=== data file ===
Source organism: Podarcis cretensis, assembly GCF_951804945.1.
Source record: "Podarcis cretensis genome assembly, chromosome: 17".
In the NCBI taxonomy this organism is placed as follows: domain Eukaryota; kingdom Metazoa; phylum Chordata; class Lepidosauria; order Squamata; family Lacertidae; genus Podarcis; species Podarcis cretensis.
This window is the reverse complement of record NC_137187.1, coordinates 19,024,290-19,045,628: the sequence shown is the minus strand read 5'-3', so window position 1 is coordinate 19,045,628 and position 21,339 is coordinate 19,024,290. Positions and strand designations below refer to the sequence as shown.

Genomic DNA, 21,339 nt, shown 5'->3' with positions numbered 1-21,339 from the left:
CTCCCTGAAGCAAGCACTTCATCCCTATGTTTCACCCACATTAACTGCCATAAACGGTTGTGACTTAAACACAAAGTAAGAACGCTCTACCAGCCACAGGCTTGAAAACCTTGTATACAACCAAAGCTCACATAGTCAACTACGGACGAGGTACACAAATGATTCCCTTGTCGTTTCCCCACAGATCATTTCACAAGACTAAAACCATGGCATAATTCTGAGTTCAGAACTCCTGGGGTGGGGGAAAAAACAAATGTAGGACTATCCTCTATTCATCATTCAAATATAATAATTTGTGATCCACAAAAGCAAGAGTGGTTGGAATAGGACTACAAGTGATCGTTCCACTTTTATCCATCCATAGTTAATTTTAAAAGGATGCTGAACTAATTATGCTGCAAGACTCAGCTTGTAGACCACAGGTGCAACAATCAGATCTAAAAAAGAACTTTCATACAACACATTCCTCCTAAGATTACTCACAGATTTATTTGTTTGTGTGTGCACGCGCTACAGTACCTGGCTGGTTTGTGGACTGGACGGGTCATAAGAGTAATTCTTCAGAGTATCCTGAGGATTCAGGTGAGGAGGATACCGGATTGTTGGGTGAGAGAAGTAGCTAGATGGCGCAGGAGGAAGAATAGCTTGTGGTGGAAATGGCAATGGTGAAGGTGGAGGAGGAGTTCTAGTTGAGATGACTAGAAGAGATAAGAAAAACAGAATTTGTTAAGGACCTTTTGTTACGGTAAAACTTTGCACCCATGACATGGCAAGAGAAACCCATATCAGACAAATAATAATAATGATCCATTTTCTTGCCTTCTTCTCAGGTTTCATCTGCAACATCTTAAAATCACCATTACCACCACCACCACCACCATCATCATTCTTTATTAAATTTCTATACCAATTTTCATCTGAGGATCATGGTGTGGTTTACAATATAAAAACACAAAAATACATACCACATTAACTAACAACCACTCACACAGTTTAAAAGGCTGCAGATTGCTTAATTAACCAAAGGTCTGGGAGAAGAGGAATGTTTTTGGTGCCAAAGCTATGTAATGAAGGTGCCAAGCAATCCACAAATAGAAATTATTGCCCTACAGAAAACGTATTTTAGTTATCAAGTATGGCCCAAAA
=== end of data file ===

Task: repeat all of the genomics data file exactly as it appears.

Source organism: Podarcis cretensis, assembly GCF_951804945.1.
Source record: "Podarcis cretensis genome assembly, chromosome: 17".
In the NCBI taxonomy this organism is placed as follows: domain Eukaryota; kingdom Metazoa; phylum Chordata; class Lepidosauria; order Squamata; family Lacertidae; genus Podarcis; species Podarcis cretensis.
This window is the reverse complement of record NC_137187.1, coordinates 19,024,290-19,045,628: the sequence shown is the minus strand read 5'-3', so window position 1 is coordinate 19,045,628 and position 21,339 is coordinate 19,024,290. Positions and strand designations below refer to the sequence as shown.

Genomic DNA, 21,339 nt, shown 5'->3' with positions numbered 1-21,339 from the left:
CTCCCTGAAGCAAGCACTTCATCCCTATGTTTCACCCACATTAACTGCCATAAACGGTTGTGACTTAAACACAAAGTAAGAACGCTCTACCAGCCACAGGCTTGAAAACCTTGTATACAACCAAAGCTCACATAGTCAACTACGGACGAGGTACACAAATGATTCCCTTGTCGTTTCCCCACAGATCATTTCACAAGACTAAAACCATGGCATAATTCTGAGTTCAGAACTCCTGGGGTGGGGGAAAAAACAAATGTAGGACTATCCTCTATTCATCATTCAAATATAATAATTTGTGATCCACAAAAGCAAGAGTGGTTGGAATAGGACTACAAGTGATCGTTCCACTTTTATCCATCCATAGTTAATTTTAAAAGGATGCTGAACTAATTATGCTGCAAGACTCAGCTTGTAGACCACAGGTGCAACAATCAGATCTAAAAAAGAACTTTCATACAACACATTCCTCCTAAGATTACTCACAGATTTATTTGTTTGTGTGTGCACGCGCTACAGTACCTGGCTGGTTTGTGGACTGGACGGGTCATAAGAGTAATTCTTCAGAGTATCCTGAGGATTCAGGTGAGGAGGATACCGGATTGTTGGGTGAGAGAAGTAGCTAGATGGCGCAGGAGGAAGAATAGCTTGTGGTGGAAATGGCAATGGTGAAGGTGGAGGAGGAGTTCTAGTTGAGATGACTAGAAGAGATAAGAAAAACAGAATTTGTTAAGGACCTTTTGTTACGGTAAAACTTTGCACCCATGACATGGCAAGAGAAACCCATATCAGACAAATAATAATAATGATCCATTTTCTTGCCTTCTTCTCAGGTTTCATCTGCAACATCTTAAAATCACCATTACCACCACCACCACCACCATCATCATTCTTTATTAAATTTCTATACCAATTTTCATCTGAGGATCATGGTGTGGTTTACAATATAAAAACACAAAAATACATACCACATTAACTAACAACCACTCACACAGTTTAAAAGGCTGCAGATTGCTTAATTAACCAAAGGTCTGGGAGAAGAGGAATGTTTTTGGTGCCAAAGCTATGTAATGAAGGTGCCAAGCAATCCACAAATAGAAATTATTGCCCTACAGAAAACGTATTTTAGTTATCAAGTATGGCCCAAAA